Timberwolves star Karl-Anthony Towns revealed in an emotional video late last night that his mother, Jacqueline Cruz, is in a medically induced coma from what his family believes is COVID-19.
The big picture: Towns, who was born and raised in New Jersey, learned last week that both his parents weren't feeling well. After a trip to the hospital, his father was released and told to self-quarantine, but his mother started "deteriorating."
Silicon Valley may end up with large numbers of abandoned employee equity, as startups cut jobs amid the coronavirus-caused economic uncertainty.
Why it matters: Startup employees typically have just 90 days from the end of employment to either exercise their stock options, for which they must pay cash, or to let them go.
The Dow rose more than 11% to clock its largest single-day gain since 1933 on Tuesday, but few are confident the market is set for a sustained rebound. Experts are urging tempered enthusiasm with U.S. and global equities on pace for a rare second day of gains.
What they're saying: "You’re going to see movement in the market, extremes in both directions, that have nothing to do with any of the headlines necessarily, but just the nature of the beast at this stage in the bear market," Liz Ann Sonders, chief investment strategist at Charles Schwab, tells Axios.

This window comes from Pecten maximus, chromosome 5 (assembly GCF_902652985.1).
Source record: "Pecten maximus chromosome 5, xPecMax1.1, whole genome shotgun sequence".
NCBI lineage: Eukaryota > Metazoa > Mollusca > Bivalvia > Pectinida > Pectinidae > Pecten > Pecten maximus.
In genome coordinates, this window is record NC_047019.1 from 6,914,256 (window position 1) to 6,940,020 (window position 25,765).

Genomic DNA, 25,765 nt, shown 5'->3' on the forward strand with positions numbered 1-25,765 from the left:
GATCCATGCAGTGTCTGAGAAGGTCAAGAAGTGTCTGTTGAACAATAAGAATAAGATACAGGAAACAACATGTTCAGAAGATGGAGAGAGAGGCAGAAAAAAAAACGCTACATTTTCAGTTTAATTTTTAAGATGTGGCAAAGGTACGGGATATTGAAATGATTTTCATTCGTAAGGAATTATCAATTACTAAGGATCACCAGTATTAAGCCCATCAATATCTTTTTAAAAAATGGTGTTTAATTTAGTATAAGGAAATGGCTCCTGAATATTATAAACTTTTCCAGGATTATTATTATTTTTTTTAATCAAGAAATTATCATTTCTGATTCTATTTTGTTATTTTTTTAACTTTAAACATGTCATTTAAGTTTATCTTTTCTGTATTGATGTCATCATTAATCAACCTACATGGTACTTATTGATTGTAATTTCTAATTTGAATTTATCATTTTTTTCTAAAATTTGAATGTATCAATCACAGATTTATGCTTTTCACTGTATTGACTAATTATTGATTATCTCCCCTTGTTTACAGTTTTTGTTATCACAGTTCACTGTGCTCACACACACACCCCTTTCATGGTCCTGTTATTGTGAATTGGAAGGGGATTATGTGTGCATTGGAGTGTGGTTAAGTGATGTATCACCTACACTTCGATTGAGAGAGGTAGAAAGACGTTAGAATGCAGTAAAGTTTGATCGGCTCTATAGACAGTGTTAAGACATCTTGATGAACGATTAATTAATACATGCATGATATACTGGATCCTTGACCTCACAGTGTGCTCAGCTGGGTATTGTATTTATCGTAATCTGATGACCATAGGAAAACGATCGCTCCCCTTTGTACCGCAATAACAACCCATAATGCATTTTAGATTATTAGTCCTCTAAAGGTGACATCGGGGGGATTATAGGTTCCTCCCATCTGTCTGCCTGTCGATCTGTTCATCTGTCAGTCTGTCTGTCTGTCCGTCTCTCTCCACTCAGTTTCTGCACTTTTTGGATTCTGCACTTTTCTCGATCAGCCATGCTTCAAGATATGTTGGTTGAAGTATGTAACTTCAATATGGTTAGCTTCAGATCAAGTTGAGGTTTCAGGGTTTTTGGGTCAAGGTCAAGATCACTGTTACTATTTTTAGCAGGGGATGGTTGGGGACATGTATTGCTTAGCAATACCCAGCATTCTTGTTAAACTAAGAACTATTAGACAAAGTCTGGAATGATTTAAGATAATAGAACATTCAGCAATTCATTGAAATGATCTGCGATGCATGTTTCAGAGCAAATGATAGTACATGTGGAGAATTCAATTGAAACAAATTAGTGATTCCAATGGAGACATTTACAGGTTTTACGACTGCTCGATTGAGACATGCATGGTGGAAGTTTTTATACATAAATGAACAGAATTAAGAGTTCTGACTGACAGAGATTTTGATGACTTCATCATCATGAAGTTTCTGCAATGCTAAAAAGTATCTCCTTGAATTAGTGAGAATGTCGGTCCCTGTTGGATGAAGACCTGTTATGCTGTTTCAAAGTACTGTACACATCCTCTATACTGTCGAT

While global stock prices have been battered, the coronavirus outbreak has been a major boon for orange juice futures, which have surged, rising by more than 6% on Tuesday and banking a fourth straight session in the green.
Why it matters: Thanks to a meteoric rise over the past week, orange juice has become one of the world's top performing assets so far this year.
President Trump's proposal to get business around the country back open by Easter Sunday, April 12, will do more harm to the economy if the coronavirus outbreak has not been contained, economists say.
Why it matters: Such a plan would sow uncertainty in markets and among customers and business owners and make the recession longer and harsher.
Prince Charles, 71, has tested positive for the coronavirus and is experiencing "mild symptoms but otherwise remains in good health," a royal spokesperson announced Wednesday.
Why it matters: The spokesperson also said that "it is not possible to ascertain" from whom the prince caught the virus, given the number of public events in which he took part recently — which could become a problem for other leaders across the globe.
New York's fight against the novel coronavirus is also the nation's fight, as the state — and the city in particular — emerges with "astronomical numbers" of cases, to quote Gov. Andrew Cuomo.
Why it matters: The Empire State has 5% of the world's COVID-19 cases and about 50% of the nation's. Its success — or failure — in fighting the virus, safeguarding citizens and treating the afflicted will tell us a lot about what can succeed in the rest of the U.S.
Despite their proximity to China, Hong Kong and Singapore have managed to keep COVID-19 infections and death extraordinarily low.
Why it matters: As coronavirus cases surge in parts of the U.S., it's natural to look at the examples of cities that have handled the disease better. But the single most important factor may be something the U.S. can't replicate: the experience of the SARS outbreak in 2003.